773 F2d 261 United States v. L Pack

773 F.2d 261

56 A.F.T.R.2d 85-5873, 85-2 USTC P 9718

UNITED STATES of America, Plaintiff-Appellee,
Thomas L. PACK, Defendant-Appellant.

No. 84-1392.

United States Court of Appeals,
Tenth Circuit.

Sept. 19, 1985.


James Clinton Garland, Tulsa, Okl. (Larry A. Gullekson, Tulsa, Okl., with him on brief), for defendant-appellant.


Kenneth P. Snoke, Asst. U.S. Atty., Tulsa, Okl. (Layne R. Phillips, U.S. Atty., Tulsa, Okl., with him on brief), for plaintiff-appellee.


Before HOLLOWAY, Chief Judge, DOYLE, Circuit Judge, and BROWN,* Senior District Judge.


WESLEY E. BROWN, Senior District Judge.


Defendant-appellant Thomas L. Pack appeals from a jury verdict convicting him on one count of conspiracy and three substantive counts for violations of the tax laws of the United States. Pack was jointly indicted with co-defendant Neal Todd on one count of conspiracy (Count I). In separate counts, the Grand Jury charged Pack with filing of a false income tax return and willful attempts to evade or defeat payment of income taxes (Counts II, III, IV). The Grand Jury also charged Todd with three counts of felonious failure to file currency transaction reports ("CTRs") (Counts V, VI, VII). Pack and Todd were tried before the same jury. The jury found Pack guilty of having violated three separate federal statutes: (1) 18 U.S.C. Sec. 371,1 conspiring to defraud and to impede the United States in its collection of income taxes; (2) 26 U.S.C. Sec. 7206(1),2 willful filing of a false income tax return; (3) 26 U.S.C. Sec. 7201,3 willful attempts to evade or defeat payment of income taxes. The jury also found Todd guilty of conspiracy and felonious failure to file CTRs with the Internal Revenue Service ("IRS"), as required by 31 U.S.C. Secs. 1081, 1059 (1970), and the regulations promulgated under these provisions.4 Only Pack is seeking a review of the judgment of his convictions in this appeal. Assigning the following allegations of error, Pack claims that he was denied a fair trial. First, he asserts that the district court erred in admitting hearsay evidence relating to the conspiracy under Fed.R.Evid. 801(d)(2)(E). Next, he claims that the court erred in refusing to grant his motion for severance at trial under Rule 14, F.R.Crim.P. Finally, Pack maintains that the court erred in failing to instruct the jury sufficiently on his theory of defense. A careful review of the record reveals that none of these contentions has merit. We affirm.


It is axiomatic that in reviewing a criminal conviction, we must evaluate the evidence in the light most favorable to the verdict, deferring to the jury's weighing of the evidence and credibility determinations. United States v. Pilling, 721 F.2d 286, 288 (10th Cir.1983). We will not recite the defendant Pack's versions of the facts, since the jury obviously did not credit them. Pack was an electrician by trade and a member of the Electrical Workers Federal Credit Union in Tulsa, Oklahoma. Todd was the manager of this credit union until September 1979 when he was terminated from this position. The conduct for which Pack and Todd were indicted occurred between 1978 and 1980. During these years, Pack earned substantial income from his bookmaking ventures in wagering the outcome of the football and basketball games. These wagering activities usually generated large amounts of cash. Pack needed a method for depositing these wager earnings which would frustrate the IRS from ascertaining their sources and assessing taxes due on such revenue.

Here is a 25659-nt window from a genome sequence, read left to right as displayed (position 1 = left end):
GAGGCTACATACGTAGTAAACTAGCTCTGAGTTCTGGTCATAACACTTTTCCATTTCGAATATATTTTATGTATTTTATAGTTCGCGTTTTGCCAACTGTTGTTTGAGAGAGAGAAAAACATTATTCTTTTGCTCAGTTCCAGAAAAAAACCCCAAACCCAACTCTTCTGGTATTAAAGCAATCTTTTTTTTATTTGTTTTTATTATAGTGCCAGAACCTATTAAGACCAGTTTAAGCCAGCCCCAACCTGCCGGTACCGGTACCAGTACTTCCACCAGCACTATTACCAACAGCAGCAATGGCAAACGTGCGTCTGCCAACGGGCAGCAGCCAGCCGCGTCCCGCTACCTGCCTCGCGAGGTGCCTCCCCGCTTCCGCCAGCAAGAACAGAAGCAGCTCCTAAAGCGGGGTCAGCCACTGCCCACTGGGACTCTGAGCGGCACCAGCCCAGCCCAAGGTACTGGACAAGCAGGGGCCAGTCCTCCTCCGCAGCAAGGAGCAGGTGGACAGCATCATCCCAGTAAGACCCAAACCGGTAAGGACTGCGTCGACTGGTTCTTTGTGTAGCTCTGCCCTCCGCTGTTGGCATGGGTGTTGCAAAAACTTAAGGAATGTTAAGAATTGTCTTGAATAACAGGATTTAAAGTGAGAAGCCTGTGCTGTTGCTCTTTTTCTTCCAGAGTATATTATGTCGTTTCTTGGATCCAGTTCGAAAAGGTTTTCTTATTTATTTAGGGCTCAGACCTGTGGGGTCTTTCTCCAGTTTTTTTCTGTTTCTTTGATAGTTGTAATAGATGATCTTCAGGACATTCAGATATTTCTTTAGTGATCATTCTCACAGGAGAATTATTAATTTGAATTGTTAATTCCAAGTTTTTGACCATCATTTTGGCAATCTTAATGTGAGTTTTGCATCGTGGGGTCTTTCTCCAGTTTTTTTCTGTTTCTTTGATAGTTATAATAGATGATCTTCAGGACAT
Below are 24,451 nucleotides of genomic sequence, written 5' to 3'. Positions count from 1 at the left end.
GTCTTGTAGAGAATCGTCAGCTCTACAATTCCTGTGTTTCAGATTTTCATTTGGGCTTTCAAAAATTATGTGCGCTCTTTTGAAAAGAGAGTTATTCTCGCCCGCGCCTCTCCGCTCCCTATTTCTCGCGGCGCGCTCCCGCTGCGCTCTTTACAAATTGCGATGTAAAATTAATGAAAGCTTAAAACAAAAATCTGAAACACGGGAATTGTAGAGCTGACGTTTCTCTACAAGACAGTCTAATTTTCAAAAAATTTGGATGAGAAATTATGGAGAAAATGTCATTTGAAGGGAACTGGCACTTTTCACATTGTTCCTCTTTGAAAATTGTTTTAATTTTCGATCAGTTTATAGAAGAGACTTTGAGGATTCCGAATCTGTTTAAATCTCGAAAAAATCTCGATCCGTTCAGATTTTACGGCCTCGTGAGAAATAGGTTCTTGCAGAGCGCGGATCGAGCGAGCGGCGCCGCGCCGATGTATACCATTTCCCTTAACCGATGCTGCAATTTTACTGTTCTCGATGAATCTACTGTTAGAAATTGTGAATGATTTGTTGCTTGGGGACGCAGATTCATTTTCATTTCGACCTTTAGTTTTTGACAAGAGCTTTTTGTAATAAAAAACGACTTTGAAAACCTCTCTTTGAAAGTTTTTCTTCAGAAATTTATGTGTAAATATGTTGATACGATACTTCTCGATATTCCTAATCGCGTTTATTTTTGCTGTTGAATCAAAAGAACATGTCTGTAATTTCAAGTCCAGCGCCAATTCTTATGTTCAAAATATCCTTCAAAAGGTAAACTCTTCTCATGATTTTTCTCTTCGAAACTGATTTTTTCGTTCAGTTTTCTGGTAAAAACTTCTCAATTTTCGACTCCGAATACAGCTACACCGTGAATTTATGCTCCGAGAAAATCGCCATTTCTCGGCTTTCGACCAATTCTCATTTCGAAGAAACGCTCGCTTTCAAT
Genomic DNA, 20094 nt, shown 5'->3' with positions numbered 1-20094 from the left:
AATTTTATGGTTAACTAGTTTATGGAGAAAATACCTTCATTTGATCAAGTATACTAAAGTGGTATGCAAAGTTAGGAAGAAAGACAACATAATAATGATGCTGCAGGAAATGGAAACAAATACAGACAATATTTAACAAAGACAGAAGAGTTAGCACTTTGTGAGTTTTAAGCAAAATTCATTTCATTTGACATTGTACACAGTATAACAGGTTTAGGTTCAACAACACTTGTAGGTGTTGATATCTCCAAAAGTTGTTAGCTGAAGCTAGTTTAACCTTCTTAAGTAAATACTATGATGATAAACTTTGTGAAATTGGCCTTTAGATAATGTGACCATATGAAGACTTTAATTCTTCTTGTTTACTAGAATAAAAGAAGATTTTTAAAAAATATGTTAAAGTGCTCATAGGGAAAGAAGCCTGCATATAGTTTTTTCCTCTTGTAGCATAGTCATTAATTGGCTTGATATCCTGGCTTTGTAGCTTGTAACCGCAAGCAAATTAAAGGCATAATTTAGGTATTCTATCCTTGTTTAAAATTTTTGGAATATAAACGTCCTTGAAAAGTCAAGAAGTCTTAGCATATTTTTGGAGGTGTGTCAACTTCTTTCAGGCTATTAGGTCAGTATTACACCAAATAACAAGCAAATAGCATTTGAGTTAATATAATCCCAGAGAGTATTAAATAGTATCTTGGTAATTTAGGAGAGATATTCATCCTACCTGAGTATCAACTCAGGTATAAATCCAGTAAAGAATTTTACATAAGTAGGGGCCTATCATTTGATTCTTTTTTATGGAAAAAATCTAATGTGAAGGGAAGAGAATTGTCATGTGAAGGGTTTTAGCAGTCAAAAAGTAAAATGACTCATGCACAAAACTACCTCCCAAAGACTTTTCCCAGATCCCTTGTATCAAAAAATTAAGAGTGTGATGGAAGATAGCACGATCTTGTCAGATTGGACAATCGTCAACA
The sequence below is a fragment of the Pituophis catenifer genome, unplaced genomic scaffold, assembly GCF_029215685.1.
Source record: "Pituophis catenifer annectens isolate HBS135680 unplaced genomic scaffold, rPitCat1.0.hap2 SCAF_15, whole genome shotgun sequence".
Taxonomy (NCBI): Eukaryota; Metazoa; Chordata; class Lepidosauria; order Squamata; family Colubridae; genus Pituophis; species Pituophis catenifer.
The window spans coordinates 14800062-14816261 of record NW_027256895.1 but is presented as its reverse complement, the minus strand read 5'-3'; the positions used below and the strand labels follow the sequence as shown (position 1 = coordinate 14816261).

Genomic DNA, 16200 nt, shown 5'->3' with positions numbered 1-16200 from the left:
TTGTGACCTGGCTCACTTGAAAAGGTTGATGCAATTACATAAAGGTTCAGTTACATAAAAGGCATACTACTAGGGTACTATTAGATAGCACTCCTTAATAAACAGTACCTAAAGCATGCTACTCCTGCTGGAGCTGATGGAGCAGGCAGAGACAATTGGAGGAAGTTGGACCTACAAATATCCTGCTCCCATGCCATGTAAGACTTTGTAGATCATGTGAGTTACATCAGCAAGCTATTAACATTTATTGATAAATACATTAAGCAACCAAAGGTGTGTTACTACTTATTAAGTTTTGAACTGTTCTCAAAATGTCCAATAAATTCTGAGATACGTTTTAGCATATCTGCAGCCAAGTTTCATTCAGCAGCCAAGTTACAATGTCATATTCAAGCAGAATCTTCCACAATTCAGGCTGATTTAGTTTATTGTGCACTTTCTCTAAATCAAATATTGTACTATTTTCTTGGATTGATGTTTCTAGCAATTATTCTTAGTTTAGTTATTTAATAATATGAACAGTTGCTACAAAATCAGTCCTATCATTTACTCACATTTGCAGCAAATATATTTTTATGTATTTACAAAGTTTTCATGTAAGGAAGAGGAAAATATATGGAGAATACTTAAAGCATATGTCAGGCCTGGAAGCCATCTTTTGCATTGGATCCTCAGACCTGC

Pack met Todd in March, 1978 in Tulsa, Oklahoma. At that time, Todd was having numerous financial problems at the credit union. Many of the borrowers from the credit union were in default of their loans.5 The deposits by union members into the low interest yielding member-share savings accounts did not generate the funds which would sufficiently offset the losses sustained in delinquent loans. In attempting to balance its financial posture, Todd established special "note payable accounts" for those investors with the arrangement that their investments and earnings would not be reported to the IRS for tax assessments. One of these investors was Pack, who opened a "note payable account" at the credit union in March 1979. Todd instructed the employees at the credit union that the transactions in Pack's "note payable account" would be managed in a manner which would circumvent the IRS reporting requirements. Between March 1978 and September 1979, Pack made several large deposits into and withdrawals from this "note payable account." Each of these transactions was over $10,000 in cash. There were no CTRs prepared and submitted to the IRS for each of these transactions.


The Government presented the cash expenditure method of proof to establish that during the tax years of 1977, 1978, and 1979 Pack had earned large amounts of unreported income from his gambling business. He also earned approximately $5,890 in 1977 as commission from his employment at Mid-Region Petroleum, in Tulsa, Oklahoma. He did not declare this earning in his 1977 tax return filed on May 26, 1978. The Government presented evidence and testimony to show that Pack attempted to prevent the IRS from discovering his actual income in 1978 and 1979 by placing the ownership titles for major items he purchased for himself in the names of several nominees. During these years, Pack purchased two cars, a boat, and various expensive home entertainment equipment. Most of which were paid in cash. Although Pack had an annual income in excess of $73,000 for each of these two years, Pack did not file either a 1978 or 1979 tax return.